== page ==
Conclusions

We identified isolated trunk extensor myopathy in DSD, which causes an imbalance in trunk muscle strength. Isokinetic trunk extensor strength at 60°/s and trunk flexor strength at 120°/s can predict disability, and decrease physical HRQoL in DSD patients.

Peer Review reports

Background

A considerable portion of the elderly population are increasingly afflicted by degenerative spinal deformity (DSD), thanks to aging populations and demographic shifts. Due to spinal stenosis, DSD often leads to radiculopathy and low back pain, which seriously affects patient health-related quality of life (HRQoL) [1]. HRQoL index is used across many studies to show correlations between radio-graphical alignment, disability, and pain in patients with DSD [2,3,4]. However, imaged structural deformity represents only one aspect in consideration regarding of the disability effect of DSD.

Recent evidence has revealed that increased fat infiltration and decreased muscle volumes in trunk muscles are associated with sagittal malalignment in DSD patients [5], suggesting that trunk muscle dysfunction is related to DSD. Trunk muscles control balance and posture, which are essential for normal functional activities, e.g. walking [6]. Because muscle strength is an important aspect of physical performance and functional assessment, previous studies have revealed associations between trunk extensor muscles and HRQoL in low back pain (LBP) patients [7,8,9]. However, as we know, it had been performed to evaluate the impact of trunk muscle strength of DSD patients on HRQoL in few studies.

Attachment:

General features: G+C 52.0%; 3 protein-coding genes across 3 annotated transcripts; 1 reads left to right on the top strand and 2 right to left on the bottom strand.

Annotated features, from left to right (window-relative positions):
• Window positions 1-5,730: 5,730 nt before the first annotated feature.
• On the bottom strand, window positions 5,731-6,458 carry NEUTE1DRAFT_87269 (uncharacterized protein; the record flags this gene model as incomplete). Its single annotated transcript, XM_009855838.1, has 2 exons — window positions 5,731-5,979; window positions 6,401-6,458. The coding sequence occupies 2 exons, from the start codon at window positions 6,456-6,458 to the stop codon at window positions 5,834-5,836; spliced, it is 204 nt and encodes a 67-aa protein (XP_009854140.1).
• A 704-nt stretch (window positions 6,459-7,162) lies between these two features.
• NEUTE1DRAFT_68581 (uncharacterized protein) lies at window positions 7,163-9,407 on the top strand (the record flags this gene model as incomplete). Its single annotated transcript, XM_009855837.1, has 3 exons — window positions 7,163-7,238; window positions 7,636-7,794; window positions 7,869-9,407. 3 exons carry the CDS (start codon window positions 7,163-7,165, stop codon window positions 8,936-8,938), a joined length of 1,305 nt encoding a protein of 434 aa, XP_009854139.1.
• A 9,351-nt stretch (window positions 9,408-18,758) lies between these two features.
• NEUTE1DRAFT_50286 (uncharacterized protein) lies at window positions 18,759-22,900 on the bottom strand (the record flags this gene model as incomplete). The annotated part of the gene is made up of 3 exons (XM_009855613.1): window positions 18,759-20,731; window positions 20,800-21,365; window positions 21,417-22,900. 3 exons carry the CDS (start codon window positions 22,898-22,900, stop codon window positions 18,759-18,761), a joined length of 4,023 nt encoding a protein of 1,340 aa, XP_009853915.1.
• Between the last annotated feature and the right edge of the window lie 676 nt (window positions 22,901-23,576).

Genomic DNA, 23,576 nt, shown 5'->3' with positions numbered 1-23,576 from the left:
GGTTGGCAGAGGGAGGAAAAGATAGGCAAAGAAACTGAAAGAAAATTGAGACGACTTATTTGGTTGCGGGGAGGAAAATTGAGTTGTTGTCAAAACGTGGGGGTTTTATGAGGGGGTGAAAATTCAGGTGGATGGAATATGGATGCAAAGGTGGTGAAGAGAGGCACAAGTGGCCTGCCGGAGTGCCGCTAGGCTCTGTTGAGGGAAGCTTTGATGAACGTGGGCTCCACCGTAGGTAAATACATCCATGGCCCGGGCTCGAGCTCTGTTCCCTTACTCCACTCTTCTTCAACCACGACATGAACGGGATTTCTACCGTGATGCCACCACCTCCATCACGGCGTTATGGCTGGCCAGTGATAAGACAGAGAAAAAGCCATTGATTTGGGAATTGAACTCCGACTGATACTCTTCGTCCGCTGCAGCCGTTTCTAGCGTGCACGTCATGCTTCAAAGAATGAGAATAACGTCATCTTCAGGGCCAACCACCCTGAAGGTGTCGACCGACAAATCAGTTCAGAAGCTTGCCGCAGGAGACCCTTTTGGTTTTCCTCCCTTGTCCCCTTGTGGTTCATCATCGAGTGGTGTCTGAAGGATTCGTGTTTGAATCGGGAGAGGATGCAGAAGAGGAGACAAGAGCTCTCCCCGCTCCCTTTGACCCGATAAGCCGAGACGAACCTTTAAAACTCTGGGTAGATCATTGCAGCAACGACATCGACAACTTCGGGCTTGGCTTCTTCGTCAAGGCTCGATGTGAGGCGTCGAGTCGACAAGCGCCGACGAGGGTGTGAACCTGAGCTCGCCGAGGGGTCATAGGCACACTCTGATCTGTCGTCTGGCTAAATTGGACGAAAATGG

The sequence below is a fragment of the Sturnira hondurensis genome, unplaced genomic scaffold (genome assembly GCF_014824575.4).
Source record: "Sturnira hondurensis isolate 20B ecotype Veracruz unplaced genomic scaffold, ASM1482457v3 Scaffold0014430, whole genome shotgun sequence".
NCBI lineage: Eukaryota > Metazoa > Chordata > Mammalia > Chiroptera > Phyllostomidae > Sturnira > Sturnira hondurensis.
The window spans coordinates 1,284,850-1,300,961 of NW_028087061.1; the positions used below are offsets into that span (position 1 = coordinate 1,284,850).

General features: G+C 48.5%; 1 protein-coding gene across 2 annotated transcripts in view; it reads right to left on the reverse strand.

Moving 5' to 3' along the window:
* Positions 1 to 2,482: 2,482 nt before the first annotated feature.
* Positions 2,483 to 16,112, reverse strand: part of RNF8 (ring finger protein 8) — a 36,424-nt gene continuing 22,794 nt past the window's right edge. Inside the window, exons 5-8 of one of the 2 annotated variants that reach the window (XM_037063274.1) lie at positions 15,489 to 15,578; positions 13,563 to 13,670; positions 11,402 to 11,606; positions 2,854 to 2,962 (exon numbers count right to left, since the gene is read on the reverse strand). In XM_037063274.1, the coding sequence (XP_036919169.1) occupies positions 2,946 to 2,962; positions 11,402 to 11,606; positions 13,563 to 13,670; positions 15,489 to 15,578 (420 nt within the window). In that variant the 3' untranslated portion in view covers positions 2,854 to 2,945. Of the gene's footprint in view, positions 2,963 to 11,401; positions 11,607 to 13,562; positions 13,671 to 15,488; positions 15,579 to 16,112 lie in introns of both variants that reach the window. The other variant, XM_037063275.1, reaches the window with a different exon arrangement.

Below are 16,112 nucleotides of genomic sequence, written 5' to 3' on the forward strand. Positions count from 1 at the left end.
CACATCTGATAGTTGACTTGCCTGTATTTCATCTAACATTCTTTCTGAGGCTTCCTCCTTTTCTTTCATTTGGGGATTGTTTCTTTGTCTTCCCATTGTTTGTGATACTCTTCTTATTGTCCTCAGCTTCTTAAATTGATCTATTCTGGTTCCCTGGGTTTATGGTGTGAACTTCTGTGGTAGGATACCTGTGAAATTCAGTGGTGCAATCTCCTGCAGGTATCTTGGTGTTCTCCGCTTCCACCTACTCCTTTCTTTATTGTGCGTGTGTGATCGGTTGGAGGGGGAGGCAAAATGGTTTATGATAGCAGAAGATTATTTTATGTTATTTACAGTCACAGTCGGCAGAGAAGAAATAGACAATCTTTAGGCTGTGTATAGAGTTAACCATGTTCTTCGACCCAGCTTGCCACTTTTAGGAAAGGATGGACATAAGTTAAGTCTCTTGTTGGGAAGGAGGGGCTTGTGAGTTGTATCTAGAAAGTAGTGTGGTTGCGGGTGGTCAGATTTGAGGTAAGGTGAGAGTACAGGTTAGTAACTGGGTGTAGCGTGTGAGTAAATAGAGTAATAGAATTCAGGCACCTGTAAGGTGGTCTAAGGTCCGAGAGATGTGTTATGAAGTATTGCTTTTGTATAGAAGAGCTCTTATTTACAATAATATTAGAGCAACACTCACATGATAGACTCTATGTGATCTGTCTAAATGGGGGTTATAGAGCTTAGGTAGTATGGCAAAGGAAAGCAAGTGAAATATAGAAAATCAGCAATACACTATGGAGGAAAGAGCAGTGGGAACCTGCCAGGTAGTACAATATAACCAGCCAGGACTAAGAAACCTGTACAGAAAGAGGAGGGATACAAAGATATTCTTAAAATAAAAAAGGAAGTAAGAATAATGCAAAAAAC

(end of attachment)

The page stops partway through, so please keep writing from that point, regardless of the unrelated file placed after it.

Isokinetic dynamometry is an effective and reliable device that measures torque forces produced by specific action muscle groups [10]. Studies have focused on the isokinetic assessment of trunk muscle functions in healthy subjects [11] and LBP subjects [9], while those on trunk muscle strength assessments in DSD patients are rare. Although trunk muscle mass deteriorates with age, and is sensitive to pathological factors [12], specific changes in trunk muscle strength and their effects on DSD are unclear.

Therefore, we studied isokinetic trunk muscle strength in DSD patients, and compared the data with healthy controls. We also studied correlations between these variables and HRQoL in DSD patients.